Executive Custom Programs has worked with clients around the globe to provide leaders with the knowledge and skills to boost their impact and benefit their organization in a specific and tangible way.

Roland DG


Client Profile
Roland DG Corporation, based in Japan and established 30 years ago, is a leading worldwide manufacturer of milling and engraving machines, as well as 3D scanners, modeling, engraving, metal printing and cutting machines, and photo impact printers, inkjet devices and vinyl cutters. Roland DG President Masahiro Tomioka said, “The demand for these products is growing at a tremendous rate and Roland DG is emerging as a powerful contender in their respective markets worldwide.”

Client Goals
Roland DG’s senior executives wish to enhance the company’s position as an innovative global leader, and were seeking the latest understanding of the global environment, strategy, marketing, innovation, the social media revolution, and leading change.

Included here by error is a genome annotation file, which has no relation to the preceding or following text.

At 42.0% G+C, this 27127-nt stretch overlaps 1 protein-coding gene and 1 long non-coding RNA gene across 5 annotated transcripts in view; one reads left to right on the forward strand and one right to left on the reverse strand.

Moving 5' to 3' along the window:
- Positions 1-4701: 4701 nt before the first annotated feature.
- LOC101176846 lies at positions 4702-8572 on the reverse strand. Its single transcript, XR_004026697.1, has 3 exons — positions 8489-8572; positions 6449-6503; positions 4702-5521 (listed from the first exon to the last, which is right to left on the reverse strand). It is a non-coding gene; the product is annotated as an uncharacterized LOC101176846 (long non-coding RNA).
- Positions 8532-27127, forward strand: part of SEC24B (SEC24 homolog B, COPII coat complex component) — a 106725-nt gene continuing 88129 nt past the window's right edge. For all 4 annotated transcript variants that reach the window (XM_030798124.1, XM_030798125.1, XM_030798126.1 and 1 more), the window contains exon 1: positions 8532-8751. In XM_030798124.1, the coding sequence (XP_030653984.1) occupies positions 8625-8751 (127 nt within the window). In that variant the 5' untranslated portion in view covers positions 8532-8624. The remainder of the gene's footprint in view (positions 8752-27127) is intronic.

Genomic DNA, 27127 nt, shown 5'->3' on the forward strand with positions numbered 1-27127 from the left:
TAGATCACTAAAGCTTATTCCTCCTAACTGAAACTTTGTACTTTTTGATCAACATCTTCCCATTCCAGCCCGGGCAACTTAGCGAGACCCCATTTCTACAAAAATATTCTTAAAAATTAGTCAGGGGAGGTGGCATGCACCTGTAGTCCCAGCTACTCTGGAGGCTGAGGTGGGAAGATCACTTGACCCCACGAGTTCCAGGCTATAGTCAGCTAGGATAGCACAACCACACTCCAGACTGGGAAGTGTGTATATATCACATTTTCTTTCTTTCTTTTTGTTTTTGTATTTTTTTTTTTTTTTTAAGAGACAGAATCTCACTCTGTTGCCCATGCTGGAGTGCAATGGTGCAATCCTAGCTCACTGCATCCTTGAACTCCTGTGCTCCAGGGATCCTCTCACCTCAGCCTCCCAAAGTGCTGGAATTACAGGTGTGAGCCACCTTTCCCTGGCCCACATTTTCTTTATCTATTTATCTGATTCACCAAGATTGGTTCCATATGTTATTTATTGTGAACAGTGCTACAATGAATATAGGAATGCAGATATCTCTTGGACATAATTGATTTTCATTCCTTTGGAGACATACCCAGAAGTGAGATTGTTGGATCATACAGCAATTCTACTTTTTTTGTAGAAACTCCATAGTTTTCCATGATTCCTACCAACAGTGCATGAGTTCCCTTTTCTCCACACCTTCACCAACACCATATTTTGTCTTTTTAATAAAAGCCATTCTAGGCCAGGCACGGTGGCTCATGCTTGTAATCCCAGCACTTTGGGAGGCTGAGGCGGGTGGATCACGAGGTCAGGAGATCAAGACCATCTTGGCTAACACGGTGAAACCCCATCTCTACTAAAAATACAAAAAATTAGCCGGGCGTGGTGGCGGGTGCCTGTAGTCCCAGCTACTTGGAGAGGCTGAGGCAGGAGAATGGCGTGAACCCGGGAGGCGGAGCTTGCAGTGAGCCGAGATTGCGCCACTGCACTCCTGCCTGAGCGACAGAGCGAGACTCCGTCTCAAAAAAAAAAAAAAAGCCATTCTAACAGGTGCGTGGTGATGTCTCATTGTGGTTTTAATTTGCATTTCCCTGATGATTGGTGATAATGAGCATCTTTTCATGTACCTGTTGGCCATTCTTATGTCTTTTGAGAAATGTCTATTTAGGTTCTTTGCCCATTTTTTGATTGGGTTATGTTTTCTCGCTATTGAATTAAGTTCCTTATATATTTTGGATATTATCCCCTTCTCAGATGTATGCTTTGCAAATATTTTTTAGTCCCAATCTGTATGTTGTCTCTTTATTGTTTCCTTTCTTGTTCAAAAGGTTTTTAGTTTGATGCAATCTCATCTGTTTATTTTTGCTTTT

Georgetown’s Custom Program for Roland DG
In this uniquely individualized program, every 18 months, top Roland DG managers met with Georgetown professors at locations in Washington, D.C., and around the world to discuss the most pressing issues and priorities as selected by the company’s board of trustees.  Georgetown invited executive guest speakers from other companies that have successfully addressed similar strategic issues and priorities.   Faculty from both Georgetown’s McDonough School of Business and Edmund A. Walsh School of Foreign Service provided timely knowledge and information.

As Roland DG pursues additional market opportunities and growth, the senior management sessions with Georgetown faculty have provided keen insight into global market, technology, trade, financial and political trends, as well as ongoing events, that help shape the company’s strategies and tactics.  Georgetown served as an indispensable resource in providing current, insightful and objective views, information and analysis, combining both historical perspective and long-range thinking.